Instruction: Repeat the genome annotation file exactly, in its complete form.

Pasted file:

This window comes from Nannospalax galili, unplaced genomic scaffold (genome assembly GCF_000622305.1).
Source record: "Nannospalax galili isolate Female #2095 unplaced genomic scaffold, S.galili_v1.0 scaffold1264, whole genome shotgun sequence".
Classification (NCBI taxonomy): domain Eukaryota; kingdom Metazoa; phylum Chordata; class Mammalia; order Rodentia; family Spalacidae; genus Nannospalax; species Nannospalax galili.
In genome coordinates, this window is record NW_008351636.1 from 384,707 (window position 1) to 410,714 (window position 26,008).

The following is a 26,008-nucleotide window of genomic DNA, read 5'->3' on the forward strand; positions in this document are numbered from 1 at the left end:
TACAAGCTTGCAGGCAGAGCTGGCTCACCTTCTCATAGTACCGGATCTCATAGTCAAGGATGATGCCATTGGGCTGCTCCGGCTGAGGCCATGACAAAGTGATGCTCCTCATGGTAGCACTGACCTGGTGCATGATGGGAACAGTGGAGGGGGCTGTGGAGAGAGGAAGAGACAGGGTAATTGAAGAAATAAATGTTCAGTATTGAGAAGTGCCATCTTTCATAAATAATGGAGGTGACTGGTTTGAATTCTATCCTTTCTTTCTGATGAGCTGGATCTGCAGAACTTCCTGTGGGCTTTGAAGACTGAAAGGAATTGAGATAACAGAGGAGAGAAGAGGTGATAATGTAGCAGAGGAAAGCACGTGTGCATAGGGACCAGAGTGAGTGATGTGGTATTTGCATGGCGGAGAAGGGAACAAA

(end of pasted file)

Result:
This window comes from Nannospalax galili, unplaced genomic scaffold (genome assembly GCF_000622305.1).
Source record: "Nannospalax galili isolate Female #2095 unplaced genomic scaffold, S.galili_v1.0 scaffold1264, whole genome shotgun sequence".
Classification (NCBI taxonomy): domain Eukaryota; kingdom Metazoa; phylum Chordata; class Mammalia; order Rodentia; family Spalacidae; genus Nannospalax; species Nannospalax galili.
In genome coordinates, this window is record NW_008351636.1 from 384,707 (window position 1) to 410,714 (window position 26,008).

The following is a 26,008-nucleotide window of genomic DNA, read 5'->3' on the forward strand; positions in this document are numbered from 1 at the left end:
TACAAGCTTGCAGGCAGAGCTGGCTCACCTTCTCATAGTACCGGATCTCATAGTCAAGGATGATGCCATTGGGCTGCTCCGGCTGAGGCCATGACAAAGTGATGCTCCTCATGGTAGCACTGACCTGGTGCATGATGGGAACAGTGGAGGGGGCTGTGGAGAGAGGAAGAGACAGGGTAATTGAAGAAATAAATGTTCAGTATTGAGAAGTGCCATCTTTCATAAATAATGGAGGTGACTGGTTTGAATTCTATCCTTTCTTTCTGATGAGCTGGATCTGCAGAACTTCCTGTGGGCTTTGAAGACTGAAAGGAATTGAGATAACAGAGGAGAGAAGAGGTGATAATGTAGCAGAGGAAAGCACGTGTGCATAGGGACCAGAGTGAGTGATGTGGTATTTGCATGGCGGAGAAGGGAACAAA